If you have an AI story to share, send news tips to Blair Hanley Frank and Khari Johnson, and send guest post submissions to John Brandon. To receive this information in your inbox every Thursday morning, subscribe to AI Weekly — and be sure to bookmark our AI Channel.

Thanks for reading,

Blaise Zerega

Editor in Chief

P.S. Please enjoy this video of Kai-Fu Lee, CEO and founder of Sinovation Ventures, delivering the commencement address to the Engineering School of Columbia University.

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Do Creative People Really See the World Differently?

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Symbols matter. Companies spend tons of money and many patient months developing logos that represent the soul of their mission. The idea is to associate that mission with a visual symbol so that every time a consumer views the mark those ideals are inseparable from the graphic.

Could such a symbol affect personal creativity, however? That’s what researchers aimed to find out when briefly exposing over 300 students to the Apple and IBM logos. By design, Apple wanted its brand to suggest creativity, whereas IBM has long been a stalwart of responsibility and integrity.

After subliminally exposing students to each logo researchers administered the unusual uses test, a measure for creativity in which you’re shown an everyday object to test how many different applications you can dream up. Sure, a paper clip binds papers, but would you imagine it as an earring? One measure of the test is that it must be realistic—circumnavigating the planet flying on your magic clip is not an acceptable response.

As it turned out the students who were exposed to the Apple logo scored higher. As marketing and psychology professor Adam Alter writes:

Merely exposing people to a symbol that implies creativity for less than a tenth of a second can cause them to think more creatively, even when they have no idea they’ve seen the symbol.

Creativity is associated with ways of seeing, to borrow a phrase from John Berger, but could our actual visual perception affect creative output? That’s what three Australian researchers tried to find out. Trading course credit for their time, 134 undergrads at the University of Melbourne were tested on binocular rivalry. Using…

AR/VR Weekly: Apple enters the fray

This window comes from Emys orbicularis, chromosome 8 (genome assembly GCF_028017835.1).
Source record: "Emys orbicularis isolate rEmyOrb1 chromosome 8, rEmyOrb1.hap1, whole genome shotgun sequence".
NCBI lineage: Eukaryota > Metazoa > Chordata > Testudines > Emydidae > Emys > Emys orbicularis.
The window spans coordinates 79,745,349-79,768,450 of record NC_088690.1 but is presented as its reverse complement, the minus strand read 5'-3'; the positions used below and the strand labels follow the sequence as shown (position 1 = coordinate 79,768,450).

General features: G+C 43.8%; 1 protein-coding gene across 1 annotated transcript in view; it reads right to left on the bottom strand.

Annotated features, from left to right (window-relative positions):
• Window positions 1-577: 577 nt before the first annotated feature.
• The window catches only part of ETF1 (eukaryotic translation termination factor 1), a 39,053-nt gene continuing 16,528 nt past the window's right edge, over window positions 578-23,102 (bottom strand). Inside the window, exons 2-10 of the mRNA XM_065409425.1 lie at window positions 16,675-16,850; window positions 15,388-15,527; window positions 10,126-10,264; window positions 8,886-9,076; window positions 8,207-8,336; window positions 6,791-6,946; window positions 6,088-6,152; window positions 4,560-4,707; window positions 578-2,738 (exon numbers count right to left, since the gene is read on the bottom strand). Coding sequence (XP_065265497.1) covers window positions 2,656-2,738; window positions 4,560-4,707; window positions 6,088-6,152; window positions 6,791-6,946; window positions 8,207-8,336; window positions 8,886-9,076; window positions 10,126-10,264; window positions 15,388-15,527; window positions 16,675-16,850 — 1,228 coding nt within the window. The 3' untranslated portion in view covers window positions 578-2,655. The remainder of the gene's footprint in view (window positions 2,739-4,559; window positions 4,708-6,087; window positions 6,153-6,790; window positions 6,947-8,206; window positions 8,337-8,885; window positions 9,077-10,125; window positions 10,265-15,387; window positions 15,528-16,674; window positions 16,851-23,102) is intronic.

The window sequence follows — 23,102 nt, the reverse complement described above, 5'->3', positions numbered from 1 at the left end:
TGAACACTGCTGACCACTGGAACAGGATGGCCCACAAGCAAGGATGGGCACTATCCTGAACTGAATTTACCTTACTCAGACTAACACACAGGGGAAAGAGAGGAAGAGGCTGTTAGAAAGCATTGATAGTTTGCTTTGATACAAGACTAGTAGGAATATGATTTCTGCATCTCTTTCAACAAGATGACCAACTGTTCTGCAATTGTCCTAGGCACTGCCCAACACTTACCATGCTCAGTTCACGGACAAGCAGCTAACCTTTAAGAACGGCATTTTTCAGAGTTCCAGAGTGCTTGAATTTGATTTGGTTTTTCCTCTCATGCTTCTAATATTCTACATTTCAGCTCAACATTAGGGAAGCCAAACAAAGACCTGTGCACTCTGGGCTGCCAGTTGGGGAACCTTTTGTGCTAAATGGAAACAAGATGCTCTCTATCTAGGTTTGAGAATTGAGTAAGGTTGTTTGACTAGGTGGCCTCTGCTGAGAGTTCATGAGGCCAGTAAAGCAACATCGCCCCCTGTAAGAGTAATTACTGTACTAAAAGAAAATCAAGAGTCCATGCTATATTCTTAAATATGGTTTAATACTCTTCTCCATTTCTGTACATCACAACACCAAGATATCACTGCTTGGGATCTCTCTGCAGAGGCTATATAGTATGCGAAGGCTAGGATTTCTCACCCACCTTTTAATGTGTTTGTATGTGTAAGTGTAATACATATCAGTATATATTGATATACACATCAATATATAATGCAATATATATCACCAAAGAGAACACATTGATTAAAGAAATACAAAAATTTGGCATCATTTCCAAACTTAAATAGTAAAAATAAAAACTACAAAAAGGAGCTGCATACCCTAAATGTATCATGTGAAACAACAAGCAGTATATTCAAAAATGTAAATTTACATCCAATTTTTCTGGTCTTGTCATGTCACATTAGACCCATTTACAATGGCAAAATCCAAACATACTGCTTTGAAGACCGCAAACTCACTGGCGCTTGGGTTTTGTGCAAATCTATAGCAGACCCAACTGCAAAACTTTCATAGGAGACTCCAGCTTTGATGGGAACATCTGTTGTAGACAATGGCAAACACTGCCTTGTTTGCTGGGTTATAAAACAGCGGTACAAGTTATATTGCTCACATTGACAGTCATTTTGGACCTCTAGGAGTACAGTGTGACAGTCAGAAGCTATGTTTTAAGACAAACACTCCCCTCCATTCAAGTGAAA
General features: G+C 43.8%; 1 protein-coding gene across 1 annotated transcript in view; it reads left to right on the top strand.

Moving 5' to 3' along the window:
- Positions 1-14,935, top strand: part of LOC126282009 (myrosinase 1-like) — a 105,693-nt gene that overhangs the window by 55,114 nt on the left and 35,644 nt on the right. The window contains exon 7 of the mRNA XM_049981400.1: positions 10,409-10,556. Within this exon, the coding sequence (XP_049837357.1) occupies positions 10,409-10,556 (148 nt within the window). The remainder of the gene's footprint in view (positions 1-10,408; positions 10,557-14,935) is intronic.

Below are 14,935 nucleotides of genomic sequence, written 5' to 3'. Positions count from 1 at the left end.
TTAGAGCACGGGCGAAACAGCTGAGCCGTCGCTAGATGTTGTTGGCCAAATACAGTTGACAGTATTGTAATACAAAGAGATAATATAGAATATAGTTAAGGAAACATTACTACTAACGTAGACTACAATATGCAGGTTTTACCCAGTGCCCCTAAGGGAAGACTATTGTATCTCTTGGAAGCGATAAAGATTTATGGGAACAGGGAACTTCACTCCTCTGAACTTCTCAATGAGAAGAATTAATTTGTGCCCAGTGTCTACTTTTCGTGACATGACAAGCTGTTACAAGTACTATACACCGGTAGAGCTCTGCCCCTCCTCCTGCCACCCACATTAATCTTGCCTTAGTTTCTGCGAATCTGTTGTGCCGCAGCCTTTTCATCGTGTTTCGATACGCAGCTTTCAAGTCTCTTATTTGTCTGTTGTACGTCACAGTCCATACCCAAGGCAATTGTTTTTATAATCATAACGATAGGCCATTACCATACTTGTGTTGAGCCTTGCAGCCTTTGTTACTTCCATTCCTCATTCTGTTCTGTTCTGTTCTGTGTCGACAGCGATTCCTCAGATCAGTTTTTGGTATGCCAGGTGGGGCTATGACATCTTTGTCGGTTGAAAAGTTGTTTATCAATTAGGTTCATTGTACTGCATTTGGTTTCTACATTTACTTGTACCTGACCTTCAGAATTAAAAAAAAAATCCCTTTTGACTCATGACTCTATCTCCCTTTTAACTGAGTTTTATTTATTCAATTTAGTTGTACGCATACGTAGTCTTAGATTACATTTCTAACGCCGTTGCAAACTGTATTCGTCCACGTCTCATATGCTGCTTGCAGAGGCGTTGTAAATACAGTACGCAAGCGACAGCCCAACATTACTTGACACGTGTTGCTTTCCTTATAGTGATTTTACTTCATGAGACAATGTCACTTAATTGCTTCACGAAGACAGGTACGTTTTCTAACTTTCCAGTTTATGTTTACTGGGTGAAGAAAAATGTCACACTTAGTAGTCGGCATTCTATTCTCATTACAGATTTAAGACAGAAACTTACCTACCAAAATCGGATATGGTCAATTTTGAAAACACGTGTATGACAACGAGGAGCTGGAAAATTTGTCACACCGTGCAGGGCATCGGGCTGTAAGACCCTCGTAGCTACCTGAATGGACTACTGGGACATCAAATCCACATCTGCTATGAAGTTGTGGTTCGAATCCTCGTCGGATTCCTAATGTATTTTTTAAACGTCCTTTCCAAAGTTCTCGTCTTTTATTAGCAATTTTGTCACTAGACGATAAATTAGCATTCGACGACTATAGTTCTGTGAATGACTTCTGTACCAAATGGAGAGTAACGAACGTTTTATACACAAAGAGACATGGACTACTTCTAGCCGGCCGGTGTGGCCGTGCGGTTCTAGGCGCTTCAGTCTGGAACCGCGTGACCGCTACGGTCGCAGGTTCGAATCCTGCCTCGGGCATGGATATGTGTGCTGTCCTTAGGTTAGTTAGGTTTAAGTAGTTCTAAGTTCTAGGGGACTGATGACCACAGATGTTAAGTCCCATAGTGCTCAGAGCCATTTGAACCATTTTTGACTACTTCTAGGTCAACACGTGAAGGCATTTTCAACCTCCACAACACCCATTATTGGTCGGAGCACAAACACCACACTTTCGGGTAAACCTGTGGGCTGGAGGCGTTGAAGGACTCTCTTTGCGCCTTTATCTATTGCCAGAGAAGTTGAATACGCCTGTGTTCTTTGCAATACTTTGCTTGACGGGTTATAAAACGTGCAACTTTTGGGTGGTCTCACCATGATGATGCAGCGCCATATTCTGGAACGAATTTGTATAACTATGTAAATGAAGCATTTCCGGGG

Apple VR demo

About time, Apple. Welcome to 2015.

This week at its Worldwide Developers Conference keynote, Apple finally jumped into the augmented and virtual reality world. ARKit is Apple’s tool for making AR applications, and it was the first of several announcements that show that the iPhone company is ready to take the next step into a larger world.

AR and VR could be a market that has more than 1 billion users and $60 billion in global revenues by 2021, tech adviser Digi-Capital estimates. And in a guest post for us, DC founder Tim Merel says that Apple “took the mobile AR war to the next level” with this announcement.

And Merel’s not the only one bullish on Apple and AR.

“With more than 130 million active iPhones in the U.S. alone and far less hardware/software fragmentation than Android, Apple’s move into AR stands to make it the largest player in the space virtually overnight. It will mint millions of new consumers for AR developers, all of whom have been shown the promise of the medium by Apple itself and are ready to see more,” says Randy Nelson of research firm Sensor Tower. “At the same time, the qualities that have made iOS the preferred platform for app developers will undoubtedly carry over to AR, so I believe Apple will make iOS the most attractive target platform possible for AR developers and content creators.”

And on the VR side, Valve says it’s bringing SteamVR to Macs. You’ll be able to play VR games on an HTC Vive or an Oculus Rift — though you may need an external graphics chip solution that Apple also announced (because, let’s face it, Macs just can’t cut VR without a little help, and Apple loves selling you accessories).

All of this has made game devs excited to see what comes from this new foray from the Mac maker.

I’m not so excited about VR coming to the Mac. I want to see something better than a slap-dash cobbling together of a Mac and an external video chip. Why do that when I can buy a VR-ready PC for less than $1,000 — or just hook up a headset to my powerful gaming rig? Yeah, my Air can keep being an email and Hearthstone machine.

But AR and iOS? That’s a dream team.

For AR/VR coverage, send news tips to Dean Takahashi and Jeff Grubb (for those that cross over into PC gaming). Please send guest post submissions to Rowan Kaiser….

Five Useful Things You Can Do With The MacBook Pro’s Touch Bar

Enjoy the Touch Bar, but wish you could get more out of it? There are all sorts of ways you can customize and better utilize this thin touch screen; here are five we recommend.

There’s a lot you can do with the Touch Bar on your MacBook Pro. You could change the buttons, removing things you don’t use (Siri) and adding buttons you do (Pause/Play). Or you could add entirely new features, like a way to switch applications quickly.

Change the Default Touch Bar Buttons

Before the Touch Bar came along, you couldn’t really change the top row of keys on your keyboard. Sure, there were third party apps that let you change what the keys did, but they’d still look the same—meaning it was on you to remember the new features.

That’s different now. You can add or remove icons from your Touch Bar from within System Preferences.